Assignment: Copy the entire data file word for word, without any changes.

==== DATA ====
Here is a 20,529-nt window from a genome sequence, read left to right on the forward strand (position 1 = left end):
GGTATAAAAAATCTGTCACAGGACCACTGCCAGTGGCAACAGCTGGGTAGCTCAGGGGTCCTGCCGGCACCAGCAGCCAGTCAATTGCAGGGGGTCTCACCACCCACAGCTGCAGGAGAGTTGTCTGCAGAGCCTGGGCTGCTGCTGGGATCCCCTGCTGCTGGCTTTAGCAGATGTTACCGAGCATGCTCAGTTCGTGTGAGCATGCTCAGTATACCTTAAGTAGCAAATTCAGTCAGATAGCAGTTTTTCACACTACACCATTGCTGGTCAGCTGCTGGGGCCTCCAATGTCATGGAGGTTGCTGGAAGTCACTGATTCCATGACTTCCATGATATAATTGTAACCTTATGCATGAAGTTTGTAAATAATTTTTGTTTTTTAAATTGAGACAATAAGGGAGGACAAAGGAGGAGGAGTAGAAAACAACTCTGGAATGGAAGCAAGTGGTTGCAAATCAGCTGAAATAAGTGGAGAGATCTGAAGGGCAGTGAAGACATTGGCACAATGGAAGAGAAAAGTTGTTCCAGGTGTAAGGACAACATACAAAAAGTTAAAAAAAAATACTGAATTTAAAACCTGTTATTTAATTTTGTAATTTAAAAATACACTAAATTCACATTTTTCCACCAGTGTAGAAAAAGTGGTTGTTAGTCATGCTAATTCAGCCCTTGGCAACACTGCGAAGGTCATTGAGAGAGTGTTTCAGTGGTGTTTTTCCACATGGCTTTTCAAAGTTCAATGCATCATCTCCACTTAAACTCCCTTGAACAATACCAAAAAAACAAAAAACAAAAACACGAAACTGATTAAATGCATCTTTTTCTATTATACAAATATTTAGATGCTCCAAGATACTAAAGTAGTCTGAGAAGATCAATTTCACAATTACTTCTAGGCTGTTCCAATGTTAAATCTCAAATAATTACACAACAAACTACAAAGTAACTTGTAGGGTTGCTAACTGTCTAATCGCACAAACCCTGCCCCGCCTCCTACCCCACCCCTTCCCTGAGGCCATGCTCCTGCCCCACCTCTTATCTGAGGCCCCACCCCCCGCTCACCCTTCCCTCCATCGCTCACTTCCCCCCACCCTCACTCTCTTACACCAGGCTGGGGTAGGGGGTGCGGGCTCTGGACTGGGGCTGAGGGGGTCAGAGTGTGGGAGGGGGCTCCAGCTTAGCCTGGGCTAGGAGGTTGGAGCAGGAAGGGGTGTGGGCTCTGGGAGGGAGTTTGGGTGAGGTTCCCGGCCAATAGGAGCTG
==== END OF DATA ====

Here is a 20,529-nt window from a genome sequence, read left to right on the forward strand (position 1 = left end):
GGTATAAAAAATCTGTCACAGGACCACTGCCAGTGGCAACAGCTGGGTAGCTCAGGGGTCCTGCCGGCACCAGCAGCCAGTCAATTGCAGGGGGTCTCACCACCCACAGCTGCAGGAGAGTTGTCTGCAGAGCCTGGGCTGCTGCTGGGATCCCCTGCTGCTGGCTTTAGCAGATGTTACCGAGCATGCTCAGTTCGTGTGAGCATGCTCAGTATACCTTAAGTAGCAAATTCAGTCAGATAGCAGTTTTTCACACTACACCATTGCTGGTCAGCTGCTGGGGCCTCCAATGTCATGGAGGTTGCTGGAAGTCACTGATTCCATGACTTCCATGATATAATTGTAACCTTATGCATGAAGTTTGTAAATAATTTTTGTTTTTTAAATTGAGACAATAAGGGAGGACAAAGGAGGAGGAGTAGAAAACAACTCTGGAATGGAAGCAAGTGGTTGCAAATCAGCTGAAATAAGTGGAGAGATCTGAAGGGCAGTGAAGACATTGGCACAATGGAAGAGAAAAGTTGTTCCAGGTGTAAGGACAACATACAAAAAGTTAAAAAAAAATACTGAATTTAAAACCTGTTATTTAATTTTGTAATTTAAAAATACACTAAATTCACATTTTTCCACCAGTGTAGAAAAAGTGGTTGTTAGTCATGCTAATTCAGCCCTTGGCAACACTGCGAAGGTCATTGAGAGAGTGTTTCAGTGGTGTTTTTCCACATGGCTTTTCAAAGTTCAATGCATCATCTCCACTTAAACTCCCTTGAACAATACCAAAAAAACAAAAAACAAAAACACGAAACTGATTAAATGCATCTTTTTCTATTATACAAATATTTAGATGCTCCAAGATACTAAAGTAGTCTGAGAAGATCAATTTCACAATTACTTCTAGGCTGTTCCAATGTTAAATCTCAAATAATTACACAACAAACTACAAAGTAACTTGTAGGGTTGCTAACTGTCTAATCGCACAAACCCTGCCCCGCCTCCTACCCCACCCCTTCCCTGAGGCCATGCTCCTGCCCCACCTCTTATCTGAGGCCCCACCCCCCGCTCACCCTTCCCTCCATCGCTCACTTCCCCCCACCCTCACTCTCTTACACCAGGCTGGGGTAGGGGGTGCGGGCTCTGGACTGGGGCTGAGGGGGTCAGAGTGTGGGAGGGGGCTCCAGCTTAGCCTGGGCTAGGAGGTTGGAGCAGGAAGGGGTGTGGGCTCTGGGAGGGAGTTTGGGTGAGGTTCCCGGCCAATAGGAGCTG